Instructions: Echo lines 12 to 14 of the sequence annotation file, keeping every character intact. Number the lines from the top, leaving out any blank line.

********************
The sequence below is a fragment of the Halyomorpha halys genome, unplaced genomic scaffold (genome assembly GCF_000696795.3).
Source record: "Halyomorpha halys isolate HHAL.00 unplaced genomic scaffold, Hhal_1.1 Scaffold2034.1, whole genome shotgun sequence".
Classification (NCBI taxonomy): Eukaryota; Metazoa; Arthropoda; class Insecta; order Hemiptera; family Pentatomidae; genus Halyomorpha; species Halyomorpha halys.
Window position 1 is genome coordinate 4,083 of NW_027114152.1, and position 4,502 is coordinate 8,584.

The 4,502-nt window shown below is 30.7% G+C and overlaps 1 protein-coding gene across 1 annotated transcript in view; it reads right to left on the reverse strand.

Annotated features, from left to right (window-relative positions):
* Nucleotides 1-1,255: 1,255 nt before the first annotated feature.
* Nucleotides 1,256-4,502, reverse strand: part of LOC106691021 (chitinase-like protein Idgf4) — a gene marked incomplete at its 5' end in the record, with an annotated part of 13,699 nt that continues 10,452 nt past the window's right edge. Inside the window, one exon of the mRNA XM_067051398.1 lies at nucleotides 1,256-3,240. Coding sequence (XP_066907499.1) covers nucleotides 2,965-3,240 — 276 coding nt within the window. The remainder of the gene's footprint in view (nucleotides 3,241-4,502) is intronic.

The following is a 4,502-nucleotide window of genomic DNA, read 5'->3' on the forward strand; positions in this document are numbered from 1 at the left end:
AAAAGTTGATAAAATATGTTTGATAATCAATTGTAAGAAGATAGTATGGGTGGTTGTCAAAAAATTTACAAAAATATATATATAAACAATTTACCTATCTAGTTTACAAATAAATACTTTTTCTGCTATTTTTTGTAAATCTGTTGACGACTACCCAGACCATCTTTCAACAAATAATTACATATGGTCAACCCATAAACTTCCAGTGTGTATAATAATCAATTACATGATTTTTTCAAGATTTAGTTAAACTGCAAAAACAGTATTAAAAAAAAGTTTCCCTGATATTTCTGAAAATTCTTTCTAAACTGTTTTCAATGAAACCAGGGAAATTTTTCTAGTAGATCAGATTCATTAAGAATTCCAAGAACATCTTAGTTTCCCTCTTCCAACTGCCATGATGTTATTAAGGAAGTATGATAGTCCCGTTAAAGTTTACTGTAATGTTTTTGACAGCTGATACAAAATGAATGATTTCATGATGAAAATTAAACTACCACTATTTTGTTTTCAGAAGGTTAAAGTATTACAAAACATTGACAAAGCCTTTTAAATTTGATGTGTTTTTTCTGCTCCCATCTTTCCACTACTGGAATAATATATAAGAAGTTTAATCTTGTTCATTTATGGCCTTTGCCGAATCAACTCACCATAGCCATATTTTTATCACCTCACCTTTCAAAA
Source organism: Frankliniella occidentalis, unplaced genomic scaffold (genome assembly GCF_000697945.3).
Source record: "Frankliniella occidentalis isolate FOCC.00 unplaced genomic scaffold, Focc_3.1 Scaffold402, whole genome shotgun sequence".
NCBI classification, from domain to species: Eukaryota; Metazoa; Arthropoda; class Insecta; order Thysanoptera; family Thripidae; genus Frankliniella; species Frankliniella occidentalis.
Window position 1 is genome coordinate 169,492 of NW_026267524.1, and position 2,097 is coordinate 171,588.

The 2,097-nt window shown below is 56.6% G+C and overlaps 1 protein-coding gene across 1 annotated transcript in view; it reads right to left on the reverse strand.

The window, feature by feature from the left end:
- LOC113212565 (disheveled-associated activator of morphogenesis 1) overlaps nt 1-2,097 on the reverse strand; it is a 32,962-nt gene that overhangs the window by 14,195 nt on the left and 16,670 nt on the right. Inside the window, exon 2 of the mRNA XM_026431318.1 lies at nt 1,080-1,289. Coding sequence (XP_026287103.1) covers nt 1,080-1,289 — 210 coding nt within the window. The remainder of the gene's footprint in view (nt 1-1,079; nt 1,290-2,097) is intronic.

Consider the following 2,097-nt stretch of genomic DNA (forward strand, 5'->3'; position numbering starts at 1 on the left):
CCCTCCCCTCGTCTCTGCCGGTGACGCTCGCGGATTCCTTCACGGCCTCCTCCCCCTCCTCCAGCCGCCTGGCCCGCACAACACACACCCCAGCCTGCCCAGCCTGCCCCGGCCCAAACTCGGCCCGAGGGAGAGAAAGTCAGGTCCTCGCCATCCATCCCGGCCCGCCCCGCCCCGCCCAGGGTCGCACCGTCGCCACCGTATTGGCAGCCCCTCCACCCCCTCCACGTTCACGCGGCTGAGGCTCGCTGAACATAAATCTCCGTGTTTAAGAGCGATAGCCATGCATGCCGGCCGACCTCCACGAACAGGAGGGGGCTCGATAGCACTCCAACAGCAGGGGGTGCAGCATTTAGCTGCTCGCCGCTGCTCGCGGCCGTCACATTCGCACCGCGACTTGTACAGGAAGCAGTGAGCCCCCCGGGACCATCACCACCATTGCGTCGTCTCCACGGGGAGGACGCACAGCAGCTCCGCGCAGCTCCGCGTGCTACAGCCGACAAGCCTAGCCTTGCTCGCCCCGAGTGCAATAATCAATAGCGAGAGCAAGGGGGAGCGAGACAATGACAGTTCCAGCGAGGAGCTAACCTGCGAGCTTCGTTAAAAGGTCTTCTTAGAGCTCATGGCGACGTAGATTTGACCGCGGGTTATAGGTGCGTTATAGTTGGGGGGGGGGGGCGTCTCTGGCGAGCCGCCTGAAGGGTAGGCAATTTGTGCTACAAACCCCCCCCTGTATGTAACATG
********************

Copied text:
Source record: "Frankliniella occidentalis isolate FOCC.00 unplaced genomic scaffold, Focc_3.1 Scaffold402, whole genome shotgun sequence".
NCBI classification, from domain to species: Eukaryota; Metazoa; Arthropoda; class Insecta; order Thysanoptera; family Thripidae; genus Frankliniella; species Frankliniella occidentalis.
Window position 1 is genome coordinate 169,492 of NW_026267524.1, and position 2,097 is coordinate 171,588.